William Richard Morris
The Whole of the Morris workforce 1903
(William Morris standing far right)
One of the most outstanding car manufacturers in Britain during the twentieth century was the Morris motor company. William Morris was born on October 10th, 1877 in Worcester. His parents originally came from Oxford, and by the time William was three years old they had returned.
Growing up a keen cyclist, upon leaving school at the age of 15 Morris was apprenticed to a local bicycle-seller and repairer. Nine months later, after his employer refused him a pay increase, aged 16 he set up a business repairing bicycles in a shed at the back of his parents' house. This business being a success he opened a shop at 48 High Street Oxford and began to assemble as well as repair bicycles, labelling his product with a gilt cycle wheel and The Morris. Morris raced his own machines competing as far away as south London. He did not confine himself to one distance or time and at one point was champion of Oxford (City and County), Berkshire and Buckinghamshire for distances varying between one and fifty miles,
sometimes cycling to Birmingham and back just to pick up spare parts.
His interests turned to motorcycles and by 1902 he exhibited his first home built motor bike at the Stanley Motor Cycle Show. The following year he married school teacher Elizabeth “Lizzy” at St Giles Church Oxford.
His cycle and motorbike business flourished over the next few years before his attentions changed, by 1910 he had designed his first motor car the Bull Nose Morris.
The 7 H.P Morris Minor advert
In 1902 Morris acquired buildings in Longwall Street from which he repaired bicycles, operated a taxi service, sold, repaired and hired cars. He held the agency for Arrol-Johnston, Belsize, Humber, Hupmobile, Singer, Standard and Wolseley cars. In 1910 he built new premises in Longwall Street—described by a local newspaper as The Oxford Motor Palace
, changing his business's name from The Oxford Garage to The Morris Garage and still had to take more premises in Queen Street. The Longwall Street site was redeveloped in 1980, retaining the original frontage, and is now used as student accommodation by New College.
During 1912, he built the first Morris Oxford at the Longwall Street Garage, announcing it at that years Motor Show. He did so well at the show he came away with an order book with deposits for four-hundred cars.
At the start of the First World War he was working for the British Government and the Ministry of Munitions with his factory producing mine sinkers. For his war efforts he was given an O.B.E.
On the site of disused livery stables in Longwall Street in 1910 he had new premises built on the site for his Morris Motors Limited with space for 60 cars and showroom display windows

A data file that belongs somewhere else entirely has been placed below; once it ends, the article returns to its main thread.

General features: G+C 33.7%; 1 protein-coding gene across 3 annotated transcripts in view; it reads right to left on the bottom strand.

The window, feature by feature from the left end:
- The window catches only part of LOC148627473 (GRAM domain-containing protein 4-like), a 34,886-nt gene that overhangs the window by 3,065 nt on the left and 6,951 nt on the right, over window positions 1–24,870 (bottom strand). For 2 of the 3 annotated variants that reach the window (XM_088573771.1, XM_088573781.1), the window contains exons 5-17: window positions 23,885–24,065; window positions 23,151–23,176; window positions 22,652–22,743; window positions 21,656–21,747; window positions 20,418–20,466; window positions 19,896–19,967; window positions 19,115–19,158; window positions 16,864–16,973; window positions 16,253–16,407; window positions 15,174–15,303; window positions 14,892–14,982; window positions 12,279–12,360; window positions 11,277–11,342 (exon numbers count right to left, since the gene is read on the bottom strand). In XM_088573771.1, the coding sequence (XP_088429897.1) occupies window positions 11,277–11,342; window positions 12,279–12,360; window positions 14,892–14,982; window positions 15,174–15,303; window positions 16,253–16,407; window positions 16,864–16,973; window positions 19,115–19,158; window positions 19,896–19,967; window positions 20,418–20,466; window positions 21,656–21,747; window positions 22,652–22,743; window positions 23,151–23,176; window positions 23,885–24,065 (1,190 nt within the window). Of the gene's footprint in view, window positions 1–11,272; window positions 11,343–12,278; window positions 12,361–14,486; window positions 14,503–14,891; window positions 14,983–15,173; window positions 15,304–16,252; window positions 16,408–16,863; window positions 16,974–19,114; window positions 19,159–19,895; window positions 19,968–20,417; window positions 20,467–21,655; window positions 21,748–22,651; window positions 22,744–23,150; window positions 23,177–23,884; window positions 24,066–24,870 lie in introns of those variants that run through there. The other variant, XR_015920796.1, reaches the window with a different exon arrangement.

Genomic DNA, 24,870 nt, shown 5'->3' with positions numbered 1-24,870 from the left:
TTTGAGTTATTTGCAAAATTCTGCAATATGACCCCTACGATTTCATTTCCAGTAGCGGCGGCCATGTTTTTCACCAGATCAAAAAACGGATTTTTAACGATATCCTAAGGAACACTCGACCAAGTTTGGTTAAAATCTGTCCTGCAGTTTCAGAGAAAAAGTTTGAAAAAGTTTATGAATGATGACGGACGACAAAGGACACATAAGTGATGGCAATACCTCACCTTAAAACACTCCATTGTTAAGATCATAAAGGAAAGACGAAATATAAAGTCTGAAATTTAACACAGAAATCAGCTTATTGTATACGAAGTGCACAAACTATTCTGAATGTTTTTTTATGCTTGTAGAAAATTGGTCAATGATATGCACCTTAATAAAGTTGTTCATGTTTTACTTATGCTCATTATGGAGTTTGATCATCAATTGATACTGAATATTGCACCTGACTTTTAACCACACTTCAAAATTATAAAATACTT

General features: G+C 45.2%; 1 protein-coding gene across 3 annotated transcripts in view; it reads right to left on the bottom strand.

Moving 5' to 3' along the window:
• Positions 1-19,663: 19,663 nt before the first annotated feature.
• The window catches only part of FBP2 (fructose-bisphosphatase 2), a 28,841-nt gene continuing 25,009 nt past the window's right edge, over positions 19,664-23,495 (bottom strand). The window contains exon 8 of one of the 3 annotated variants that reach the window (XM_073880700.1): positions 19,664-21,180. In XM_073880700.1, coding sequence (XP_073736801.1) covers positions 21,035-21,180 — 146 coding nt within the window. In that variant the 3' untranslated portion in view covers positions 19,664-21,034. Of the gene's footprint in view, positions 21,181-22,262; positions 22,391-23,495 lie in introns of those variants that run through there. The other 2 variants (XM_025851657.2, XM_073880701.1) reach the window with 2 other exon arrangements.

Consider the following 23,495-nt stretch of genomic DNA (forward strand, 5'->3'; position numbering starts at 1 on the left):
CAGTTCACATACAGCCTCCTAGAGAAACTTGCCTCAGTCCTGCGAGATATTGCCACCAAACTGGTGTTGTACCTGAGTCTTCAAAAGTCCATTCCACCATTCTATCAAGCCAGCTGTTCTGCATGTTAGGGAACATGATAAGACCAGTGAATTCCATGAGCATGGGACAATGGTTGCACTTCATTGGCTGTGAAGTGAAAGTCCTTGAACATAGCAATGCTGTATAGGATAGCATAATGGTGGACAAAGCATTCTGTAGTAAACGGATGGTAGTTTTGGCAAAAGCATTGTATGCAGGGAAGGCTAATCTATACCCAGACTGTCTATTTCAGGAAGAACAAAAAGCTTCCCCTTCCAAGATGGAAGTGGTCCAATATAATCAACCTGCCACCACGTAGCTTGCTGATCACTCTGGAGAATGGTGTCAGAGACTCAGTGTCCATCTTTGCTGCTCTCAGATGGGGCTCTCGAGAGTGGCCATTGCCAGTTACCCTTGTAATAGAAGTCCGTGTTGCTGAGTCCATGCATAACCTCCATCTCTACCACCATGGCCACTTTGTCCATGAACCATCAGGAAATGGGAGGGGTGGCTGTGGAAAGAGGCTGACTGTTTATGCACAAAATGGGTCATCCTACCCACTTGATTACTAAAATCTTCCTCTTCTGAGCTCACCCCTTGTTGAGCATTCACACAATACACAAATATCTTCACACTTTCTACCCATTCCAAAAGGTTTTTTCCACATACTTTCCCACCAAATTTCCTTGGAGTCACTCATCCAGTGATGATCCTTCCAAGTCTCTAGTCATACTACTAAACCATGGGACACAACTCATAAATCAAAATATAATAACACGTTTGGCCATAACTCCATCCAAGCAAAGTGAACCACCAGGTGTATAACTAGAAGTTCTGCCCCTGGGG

Inflation raised its ugly head during 1919 and his Morris Cowley was priced at £465. The early 1920s saw a slump in car sales, so he fought back by lowering his prices and developing mass production, which were inspired by his trips to America and their motor industry. His production increased from 400 in 1919 to 56,000 in 1925.
Rear garden view of Nuffield Place
In 1933 Morris purchased Merrow Mount at Nuffield and renamed it Naffield Place, where he lived for the rest of his life. In 1934 he was made Baron Nuffield. He set up the Nuffield Trust in 1936. He gave £900,000 to found the Nuffield College. Oxford University made him an honorary M.A and in 1938 he became Viscount Nuffield and in 1939 made an honorary fellow of the Royal College of Surgeons.
Morris Minor Van and Morris Minor Travellor
Lady Nuffield's Wolseley day to day car given to her by Lord Nuffield for her birthday in 1939
Nuffield London Taxi now used for weddings
Morris Motors Limited merged with Austin Motor Company in 1952 in the new holding company, British Motor Corporation (BMC), of which Nuffield was chairman for its first year.
Morris retired as a director of BMC on 17 December 1952 at the age of 75, taking on the title of honorary president instead. He was succeeded as chairman by Leonard Lord. As honorary president, he attended his office regularly and advised his colleagues.
Morris's death bed at Nuffield Place
He died in August 1963, aged 85. The baronetcy and two peerages died with him as he was childless. He was cremated, and his ashes lie in Nuffield churchyard, beside his wife's.
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